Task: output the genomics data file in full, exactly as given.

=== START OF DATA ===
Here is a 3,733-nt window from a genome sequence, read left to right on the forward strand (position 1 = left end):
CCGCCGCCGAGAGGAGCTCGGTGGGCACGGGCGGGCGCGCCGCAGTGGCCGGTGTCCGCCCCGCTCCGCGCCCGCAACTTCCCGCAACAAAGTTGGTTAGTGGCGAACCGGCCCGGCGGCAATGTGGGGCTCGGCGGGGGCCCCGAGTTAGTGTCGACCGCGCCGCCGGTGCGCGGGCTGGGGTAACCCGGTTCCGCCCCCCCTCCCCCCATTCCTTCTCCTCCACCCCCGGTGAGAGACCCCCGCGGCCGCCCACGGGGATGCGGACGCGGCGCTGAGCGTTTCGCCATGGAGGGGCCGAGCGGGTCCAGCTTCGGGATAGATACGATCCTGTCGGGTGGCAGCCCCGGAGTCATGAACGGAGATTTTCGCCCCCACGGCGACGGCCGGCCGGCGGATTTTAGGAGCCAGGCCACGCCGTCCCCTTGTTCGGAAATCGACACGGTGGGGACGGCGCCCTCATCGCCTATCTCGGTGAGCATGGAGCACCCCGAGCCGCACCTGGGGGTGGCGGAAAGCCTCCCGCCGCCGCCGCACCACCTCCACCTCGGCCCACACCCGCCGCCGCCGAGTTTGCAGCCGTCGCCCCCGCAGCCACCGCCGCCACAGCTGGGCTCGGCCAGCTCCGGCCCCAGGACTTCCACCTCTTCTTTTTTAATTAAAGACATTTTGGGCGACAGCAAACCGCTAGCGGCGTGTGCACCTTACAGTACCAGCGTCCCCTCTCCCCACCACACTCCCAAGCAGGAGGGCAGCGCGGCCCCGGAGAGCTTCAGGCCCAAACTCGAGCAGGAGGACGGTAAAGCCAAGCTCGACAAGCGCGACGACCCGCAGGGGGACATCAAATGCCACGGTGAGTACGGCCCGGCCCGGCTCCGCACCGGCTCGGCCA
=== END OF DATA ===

Here is a 3,733-nt window from a genome sequence, read left to right on the forward strand (position 1 = left end):
CCGCCGCCGAGAGGAGCTCGGTGGGCACGGGCGGGCGCGCCGCAGTGGCCGGTGTCCGCCCCGCTCCGCGCCCGCAACTTCCCGCAACAAAGTTGGTTAGTGGCGAACCGGCCCGGCGGCAATGTGGGGCTCGGCGGGGGCCCCGAGTTAGTGTCGACCGCGCCGCCGGTGCGCGGGCTGGGGTAACCCGGTTCCGCCCCCCCTCCCCCCATTCCTTCTCCTCCACCCCCGGTGAGAGACCCCCGCGGCCGCCCACGGGGATGCGGACGCGGCGCTGAGCGTTTCGCCATGGAGGGGCCGAGCGGGTCCAGCTTCGGGATAGATACGATCCTGTCGGGTGGCAGCCCCGGAGTCATGAACGGAGATTTTCGCCCCCACGGCGACGGCCGGCCGGCGGATTTTAGGAGCCAGGCCACGCCGTCCCCTTGTTCGGAAATCGACACGGTGGGGACGGCGCCCTCATCGCCTATCTCGGTGAGCATGGAGCACCCCGAGCCGCACCTGGGGGTGGCGGAAAGCCTCCCGCCGCCGCCGCACCACCTCCACCTCGGCCCACACCCGCCGCCGCCGAGTTTGCAGCCGTCGCCCCCGCAGCCACCGCCGCCACAGCTGGGCTCGGCCAGCTCCGGCCCCAGGACTTCCACCTCTTCTTTTTTAATTAAAGACATTTTGGGCGACAGCAAACCGCTAGCGGCGTGTGCACCTTACAGTACCAGCGTCCCCTCTCCCCACCACACTCCCAAGCAGGAGGGCAGCGCGGCCCCGGAGAGCTTCAGGCCCAAACTCGAGCAGGAGGACGGTAAAGCCAAGCTCGACAAGCGCGACGACCCGCAGGGGGACATCAAATGCCACGGTGAGTACGGCCCGGCCCGGCTCCGCACCGGCTCGGCCA